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    Survey: How payers use nonpayer generated data to make formulary decisions

    Assessing new and investigational drugs’ potential value for formulary decision-making will require payers to become more familiar with manufacturers’ models and other external data, according to panelists at an October 19 session of the Academy of Managed Care Pharmacy (AMCP) 2017 Nexus in Dallas.

    “Measuring ‘value’ in healthcare has gone mainstream,” said Ami Gopalan, PharmD, MBA, vice president, director, payer access solutions at Precision for Value, in Chicago. “There’s desire to move away from volume across multiple stakeholders.”

    “I think it’s pretty evident that the current volume approach is not sustainable,” Gopalan said. “Value is an important part of that discussion. But then the question becomes how do you calculate that value?”

    Healthcare systems and health plans have access to extensive and detailed administrative and clinical data about their patient populations, but externally-generated data can importantly inform formulary decision-making about recent or pending FDA drug approvals.

    Value-analysis tools like Memorial Sloan Kettering Cancer Center’s DrugAbacus and the Institute for Clinical and Economic Review (ICER) Value Assessment Framework are available and new regulatory frameworks are emerging, thanks to the 21st Centuries Cures Act and FDA guidance documents, Gopalan noted.

    “We deployed a survey in early July 2017, with both open- and closed-ended questions to assess payer views and use of non-payer generated data for formulary decision-making,” Gopalan reported. Twenty-five health plan, pharmacy benefits managers, and health system pharmacy directors completed the survey.

    Survey findings

    More than half of the survey respondents reported being “extremely or very interested” in external data for forecasting, medical utilization and cost impacts, and quality and outcomes performance, he reported. Nearly three-quarters of them (72%) reported being very or extremely interested in using external data for drug utilization forecasting.

    A range of other clinical, outcomes, and financial data sources exist, Gopalan noted. These include publicly-available and subscription-based clinical information sources and the AMCP Dossiers, real-world outcomes evidence from industry, third-party reviews, and financial data like pricing, budget impact models (BIM), and real-world cost experiences.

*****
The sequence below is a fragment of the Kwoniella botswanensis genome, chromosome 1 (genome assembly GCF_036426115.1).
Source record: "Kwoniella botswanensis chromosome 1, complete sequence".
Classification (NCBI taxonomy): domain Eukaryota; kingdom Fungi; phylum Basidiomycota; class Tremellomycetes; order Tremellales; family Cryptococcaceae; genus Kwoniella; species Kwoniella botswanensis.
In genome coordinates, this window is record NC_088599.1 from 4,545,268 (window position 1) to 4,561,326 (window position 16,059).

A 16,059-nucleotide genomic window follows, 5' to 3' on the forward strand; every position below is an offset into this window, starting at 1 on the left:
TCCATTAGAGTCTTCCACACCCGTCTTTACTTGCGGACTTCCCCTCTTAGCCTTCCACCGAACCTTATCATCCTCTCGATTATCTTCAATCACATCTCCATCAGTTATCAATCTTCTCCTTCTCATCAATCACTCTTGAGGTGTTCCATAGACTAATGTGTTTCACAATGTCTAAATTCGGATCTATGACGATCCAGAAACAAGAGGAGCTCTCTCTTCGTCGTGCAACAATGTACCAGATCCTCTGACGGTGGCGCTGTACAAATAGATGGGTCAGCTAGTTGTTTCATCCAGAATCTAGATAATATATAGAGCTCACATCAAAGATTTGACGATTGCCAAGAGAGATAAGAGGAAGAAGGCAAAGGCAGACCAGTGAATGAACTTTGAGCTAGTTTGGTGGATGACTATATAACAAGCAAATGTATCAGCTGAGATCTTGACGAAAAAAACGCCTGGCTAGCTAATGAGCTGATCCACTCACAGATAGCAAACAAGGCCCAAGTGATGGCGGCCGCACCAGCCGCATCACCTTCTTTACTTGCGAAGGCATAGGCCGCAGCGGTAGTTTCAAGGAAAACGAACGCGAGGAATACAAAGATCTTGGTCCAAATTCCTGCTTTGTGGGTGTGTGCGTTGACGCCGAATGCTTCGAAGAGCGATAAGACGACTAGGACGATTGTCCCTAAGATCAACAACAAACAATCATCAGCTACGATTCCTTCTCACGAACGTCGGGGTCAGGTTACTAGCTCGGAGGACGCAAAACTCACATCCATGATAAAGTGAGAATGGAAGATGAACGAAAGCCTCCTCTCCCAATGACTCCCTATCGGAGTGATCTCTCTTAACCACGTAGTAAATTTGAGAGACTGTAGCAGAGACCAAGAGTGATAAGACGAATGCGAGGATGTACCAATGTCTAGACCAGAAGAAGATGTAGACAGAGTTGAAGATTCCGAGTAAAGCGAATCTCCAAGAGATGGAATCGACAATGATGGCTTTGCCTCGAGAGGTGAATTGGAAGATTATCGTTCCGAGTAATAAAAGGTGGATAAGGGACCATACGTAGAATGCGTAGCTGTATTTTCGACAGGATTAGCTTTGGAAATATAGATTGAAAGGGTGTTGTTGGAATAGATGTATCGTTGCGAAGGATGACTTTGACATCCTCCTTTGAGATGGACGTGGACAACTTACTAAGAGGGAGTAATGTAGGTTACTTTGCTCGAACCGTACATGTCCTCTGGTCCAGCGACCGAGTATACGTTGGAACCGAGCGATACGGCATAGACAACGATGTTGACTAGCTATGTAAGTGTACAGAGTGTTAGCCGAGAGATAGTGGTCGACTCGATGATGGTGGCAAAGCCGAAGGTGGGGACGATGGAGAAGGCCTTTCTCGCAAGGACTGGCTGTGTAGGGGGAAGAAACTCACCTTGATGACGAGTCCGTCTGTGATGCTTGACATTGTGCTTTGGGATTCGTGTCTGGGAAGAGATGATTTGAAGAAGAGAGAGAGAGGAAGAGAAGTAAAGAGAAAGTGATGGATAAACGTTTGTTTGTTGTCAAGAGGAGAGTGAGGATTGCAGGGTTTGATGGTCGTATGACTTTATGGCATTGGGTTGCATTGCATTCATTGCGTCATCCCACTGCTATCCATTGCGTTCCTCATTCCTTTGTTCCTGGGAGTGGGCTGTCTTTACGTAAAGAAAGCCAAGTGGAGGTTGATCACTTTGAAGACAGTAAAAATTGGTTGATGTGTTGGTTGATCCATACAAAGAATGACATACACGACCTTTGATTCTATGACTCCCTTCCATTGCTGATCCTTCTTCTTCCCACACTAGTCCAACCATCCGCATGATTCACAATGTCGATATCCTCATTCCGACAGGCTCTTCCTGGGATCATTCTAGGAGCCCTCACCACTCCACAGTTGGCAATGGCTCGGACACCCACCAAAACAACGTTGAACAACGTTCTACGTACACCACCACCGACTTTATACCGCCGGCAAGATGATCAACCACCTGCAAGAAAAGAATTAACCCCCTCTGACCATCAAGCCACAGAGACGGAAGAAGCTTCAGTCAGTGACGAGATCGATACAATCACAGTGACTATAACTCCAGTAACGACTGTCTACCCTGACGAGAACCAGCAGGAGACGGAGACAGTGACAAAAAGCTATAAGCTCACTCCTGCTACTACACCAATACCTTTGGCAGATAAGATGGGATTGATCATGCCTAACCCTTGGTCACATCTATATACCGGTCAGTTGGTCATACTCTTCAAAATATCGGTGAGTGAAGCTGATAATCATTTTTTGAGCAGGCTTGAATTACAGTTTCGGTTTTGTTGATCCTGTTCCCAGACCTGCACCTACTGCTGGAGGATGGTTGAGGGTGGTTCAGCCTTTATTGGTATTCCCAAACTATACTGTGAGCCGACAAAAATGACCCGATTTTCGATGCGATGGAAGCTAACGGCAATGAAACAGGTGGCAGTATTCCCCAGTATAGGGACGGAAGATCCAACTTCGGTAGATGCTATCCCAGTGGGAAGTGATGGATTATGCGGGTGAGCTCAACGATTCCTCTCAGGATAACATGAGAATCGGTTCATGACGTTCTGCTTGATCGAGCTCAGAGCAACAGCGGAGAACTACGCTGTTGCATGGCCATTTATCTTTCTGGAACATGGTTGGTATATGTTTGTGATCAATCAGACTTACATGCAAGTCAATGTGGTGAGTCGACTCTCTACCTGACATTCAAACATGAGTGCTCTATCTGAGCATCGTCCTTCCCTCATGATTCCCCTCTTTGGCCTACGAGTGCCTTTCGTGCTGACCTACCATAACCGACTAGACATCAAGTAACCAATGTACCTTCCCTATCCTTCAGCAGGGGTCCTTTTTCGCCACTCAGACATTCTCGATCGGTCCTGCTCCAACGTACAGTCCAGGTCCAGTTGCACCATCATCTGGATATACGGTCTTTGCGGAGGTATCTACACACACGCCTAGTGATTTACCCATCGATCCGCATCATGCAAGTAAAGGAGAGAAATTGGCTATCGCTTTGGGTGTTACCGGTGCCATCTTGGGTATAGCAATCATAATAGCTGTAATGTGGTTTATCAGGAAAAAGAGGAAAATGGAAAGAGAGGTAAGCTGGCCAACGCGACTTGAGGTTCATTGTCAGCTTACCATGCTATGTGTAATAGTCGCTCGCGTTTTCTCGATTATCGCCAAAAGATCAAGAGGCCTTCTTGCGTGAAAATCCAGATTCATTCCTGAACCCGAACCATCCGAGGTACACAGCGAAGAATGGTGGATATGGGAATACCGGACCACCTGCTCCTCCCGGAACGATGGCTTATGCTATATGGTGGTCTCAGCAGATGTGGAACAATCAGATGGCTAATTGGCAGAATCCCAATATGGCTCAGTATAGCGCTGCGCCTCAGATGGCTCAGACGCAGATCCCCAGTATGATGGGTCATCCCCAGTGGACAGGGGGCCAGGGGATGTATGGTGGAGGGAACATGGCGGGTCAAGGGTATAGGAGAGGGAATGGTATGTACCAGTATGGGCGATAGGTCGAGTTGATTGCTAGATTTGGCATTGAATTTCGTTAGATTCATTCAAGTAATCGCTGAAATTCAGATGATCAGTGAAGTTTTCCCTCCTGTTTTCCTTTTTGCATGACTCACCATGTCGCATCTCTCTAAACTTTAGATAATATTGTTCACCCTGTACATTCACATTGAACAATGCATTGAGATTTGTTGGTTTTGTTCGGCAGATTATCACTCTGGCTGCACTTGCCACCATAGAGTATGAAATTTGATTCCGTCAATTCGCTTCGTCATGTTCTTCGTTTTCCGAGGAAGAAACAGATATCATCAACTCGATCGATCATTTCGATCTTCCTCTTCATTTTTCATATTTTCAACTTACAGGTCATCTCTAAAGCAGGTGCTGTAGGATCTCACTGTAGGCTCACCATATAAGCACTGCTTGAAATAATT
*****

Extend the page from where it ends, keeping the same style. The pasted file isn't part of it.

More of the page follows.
But “no single data source provides a comprehensive look across all attributes of formulary decision-making,” Gopalan noted.

    For drug efficacy information, nearly half of respondents (46%) reported using publicly-available drug information and 44% reported using the AMCP Dossiers. Another 36% reported subscription-based drug information services being among their top go-to sources for formulary decision-making data.

    “External data is most often utilized to inform clinical UM [utilization management] and savings opportunities,” Gopalan reported. About 60% of respondents reported using external data to derive clinical utilization management insights and pharmacy or medical economic savings opportunities, he said.

    For nonclinical information, 100% of respondents use publicly available drug information and 88% use subscription-based drug information, Gopalan reported. Seventy-two percent use AMCP Dossiers. More than half use third-party reviews like ICER (64%) reports.

    But whereas 60% use internally-derived real-world experience data for formulary decisions, only 32% use manufacturer-provided real-world evidence and only half as many as that (16%) use drug company BIMs, likely reflecting skepticism about possible bias built into such models, Gopalan noted.

    Thirty-eight percent of respondents eschew manufacturer-provided BIMs because of insufficient transparency and another 29% reported that they do not use drug company BIMs because of questions about methodology.

    Next: Top payer concerns

     

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